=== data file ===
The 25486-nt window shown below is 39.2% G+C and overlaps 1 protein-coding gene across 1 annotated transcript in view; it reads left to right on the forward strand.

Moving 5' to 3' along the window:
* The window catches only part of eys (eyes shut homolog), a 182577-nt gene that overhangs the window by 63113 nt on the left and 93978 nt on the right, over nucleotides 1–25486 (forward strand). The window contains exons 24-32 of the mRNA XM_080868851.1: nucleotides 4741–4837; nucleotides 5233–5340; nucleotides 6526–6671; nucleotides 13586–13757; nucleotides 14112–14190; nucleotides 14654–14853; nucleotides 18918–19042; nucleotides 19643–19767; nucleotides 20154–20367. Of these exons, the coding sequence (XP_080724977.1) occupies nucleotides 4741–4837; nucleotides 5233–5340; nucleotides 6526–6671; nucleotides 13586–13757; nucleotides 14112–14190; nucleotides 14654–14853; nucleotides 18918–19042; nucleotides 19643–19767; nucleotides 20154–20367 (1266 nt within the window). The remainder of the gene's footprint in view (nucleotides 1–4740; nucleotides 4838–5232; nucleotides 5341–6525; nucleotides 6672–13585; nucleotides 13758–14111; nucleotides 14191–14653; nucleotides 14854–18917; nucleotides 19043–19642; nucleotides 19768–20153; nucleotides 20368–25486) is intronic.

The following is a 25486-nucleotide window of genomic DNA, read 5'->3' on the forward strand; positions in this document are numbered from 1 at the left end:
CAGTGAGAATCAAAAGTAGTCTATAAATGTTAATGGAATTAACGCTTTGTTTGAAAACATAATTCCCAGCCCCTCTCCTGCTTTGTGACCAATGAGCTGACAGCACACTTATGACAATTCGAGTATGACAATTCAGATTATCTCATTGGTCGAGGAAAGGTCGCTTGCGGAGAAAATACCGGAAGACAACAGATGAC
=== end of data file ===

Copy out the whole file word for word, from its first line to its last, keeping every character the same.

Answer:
The 25486-nt window shown below is 39.2% G+C and overlaps 1 protein-coding gene across 1 annotated transcript in view; it reads left to right on the forward strand.

Moving 5' to 3' along the window:
* The window catches only part of eys (eyes shut homolog), a 182577-nt gene that overhangs the window by 63113 nt on the left and 93978 nt on the right, over nucleotides 1–25486 (forward strand). The window contains exons 24-32 of the mRNA XM_080868851.1: nucleotides 4741–4837; nucleotides 5233–5340; nucleotides 6526–6671; nucleotides 13586–13757; nucleotides 14112–14190; nucleotides 14654–14853; nucleotides 18918–19042; nucleotides 19643–19767; nucleotides 20154–20367. Of these exons, the coding sequence (XP_080724977.1) occupies nucleotides 4741–4837; nucleotides 5233–5340; nucleotides 6526–6671; nucleotides 13586–13757; nucleotides 14112–14190; nucleotides 14654–14853; nucleotides 18918–19042; nucleotides 19643–19767; nucleotides 20154–20367 (1266 nt within the window). The remainder of the gene's footprint in view (nucleotides 1–4740; nucleotides 4838–5232; nucleotides 5341–6525; nucleotides 6672–13585; nucleotides 13758–14111; nucleotides 14191–14653; nucleotides 14854–18917; nucleotides 19043–19642; nucleotides 19768–20153; nucleotides 20368–25486) is intronic.

The following is a 25486-nucleotide window of genomic DNA, read 5'->3' on the forward strand; positions in this document are numbered from 1 at the left end:
CAGTGAGAATCAAAAGTAGTCTATAAATGTTAATGGAATTAACGCTTTGTTTGAAAACATAATTCCCAGCCCCTCTCCTGCTTTGTGACCAATGAGCTGACAGCACACTTATGACAATTCGAGTATGACAATTCAGATTATCTCATTGGTCGAGGAAAGGTCGCTTGCGGAGAAAATACCGGAAGACAACAGATGAC